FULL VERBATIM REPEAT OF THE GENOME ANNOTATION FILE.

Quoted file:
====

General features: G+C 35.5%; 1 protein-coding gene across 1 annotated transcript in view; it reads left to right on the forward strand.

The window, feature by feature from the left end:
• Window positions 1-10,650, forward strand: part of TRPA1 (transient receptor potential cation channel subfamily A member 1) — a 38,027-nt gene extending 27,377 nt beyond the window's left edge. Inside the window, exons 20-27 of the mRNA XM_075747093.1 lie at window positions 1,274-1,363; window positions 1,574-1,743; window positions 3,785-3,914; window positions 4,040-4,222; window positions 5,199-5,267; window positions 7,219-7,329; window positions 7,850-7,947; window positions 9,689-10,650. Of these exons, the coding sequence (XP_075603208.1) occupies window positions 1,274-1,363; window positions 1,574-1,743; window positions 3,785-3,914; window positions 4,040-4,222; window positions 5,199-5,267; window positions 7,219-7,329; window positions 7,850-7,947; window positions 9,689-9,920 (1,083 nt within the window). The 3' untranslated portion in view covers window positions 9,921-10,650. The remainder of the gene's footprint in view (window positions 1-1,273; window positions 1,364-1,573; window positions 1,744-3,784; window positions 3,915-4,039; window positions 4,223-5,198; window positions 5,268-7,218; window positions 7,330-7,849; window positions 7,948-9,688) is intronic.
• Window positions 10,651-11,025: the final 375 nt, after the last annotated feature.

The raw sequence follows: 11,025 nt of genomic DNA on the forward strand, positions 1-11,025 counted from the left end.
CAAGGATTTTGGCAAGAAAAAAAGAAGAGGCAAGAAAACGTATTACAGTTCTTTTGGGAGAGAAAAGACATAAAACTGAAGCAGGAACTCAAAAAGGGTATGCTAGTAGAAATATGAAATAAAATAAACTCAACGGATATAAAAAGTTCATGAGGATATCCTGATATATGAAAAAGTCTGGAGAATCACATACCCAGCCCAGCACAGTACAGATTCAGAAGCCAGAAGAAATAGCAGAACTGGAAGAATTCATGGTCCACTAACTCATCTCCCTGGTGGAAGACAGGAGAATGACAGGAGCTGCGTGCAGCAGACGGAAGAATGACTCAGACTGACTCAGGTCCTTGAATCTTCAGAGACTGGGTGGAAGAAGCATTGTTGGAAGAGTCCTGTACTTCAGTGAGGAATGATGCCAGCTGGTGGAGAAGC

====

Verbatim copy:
General features: G+C 35.5%; 1 protein-coding gene across 1 annotated transcript in view; it reads left to right on the forward strand.

The window, feature by feature from the left end:
• Window positions 1-10,650, forward strand: part of TRPA1 (transient receptor potential cation channel subfamily A member 1) — a 38,027-nt gene extending 27,377 nt beyond the window's left edge. Inside the window, exons 20-27 of the mRNA XM_075747093.1 lie at window positions 1,274-1,363; window positions 1,574-1,743; window positions 3,785-3,914; window positions 4,040-4,222; window positions 5,199-5,267; window positions 7,219-7,329; window positions 7,850-7,947; window positions 9,689-10,650. Of these exons, the coding sequence (XP_075603208.1) occupies window positions 1,274-1,363; window positions 1,574-1,743; window positions 3,785-3,914; window positions 4,040-4,222; window positions 5,199-5,267; window positions 7,219-7,329; window positions 7,850-7,947; window positions 9,689-9,920 (1,083 nt within the window). The 3' untranslated portion in view covers window positions 9,921-10,650. The remainder of the gene's footprint in view (window positions 1-1,273; window positions 1,364-1,573; window positions 1,744-3,784; window positions 3,915-4,039; window positions 4,223-5,198; window positions 5,268-7,218; window positions 7,330-7,849; window positions 7,948-9,688) is intronic.
• Window positions 10,651-11,025: the final 375 nt, after the last annotated feature.

The raw sequence follows: 11,025 nt of genomic DNA on the forward strand, positions 1-11,025 counted from the left end.
CAAGGATTTTGGCAAGAAAAAAAGAAGAGGCAAGAAAACGTATTACAGTTCTTTTGGGAGAGAAAAGACATAAAACTGAAGCAGGAACTCAAAAAGGGTATGCTAGTAGAAATATGAAATAAAATAAACTCAACGGATATAAAAAGTTCATGAGGATATCCTGATATATGAAAAAGTCTGGAGAATCACATACCCAGCCCAGCACAGTACAGATTCAGAAGCCAGAAGAAATAGCAGAACTGGAAGAATTCATGGTCCACTAACTCATCTCCCTGGTGGAAGACAGGAGAATGACAGGAGCTGCGTGCAGCAGACGGAAGAATGACTCAGACTGACTCAGGTCCTTGAATCTTCAGAGACTGGGTGGAAGAAGCATTGTTGGAAGAGTCCTGTACTTCAGTGAGGAATGATGCCAGCTGGTGGAGAAGC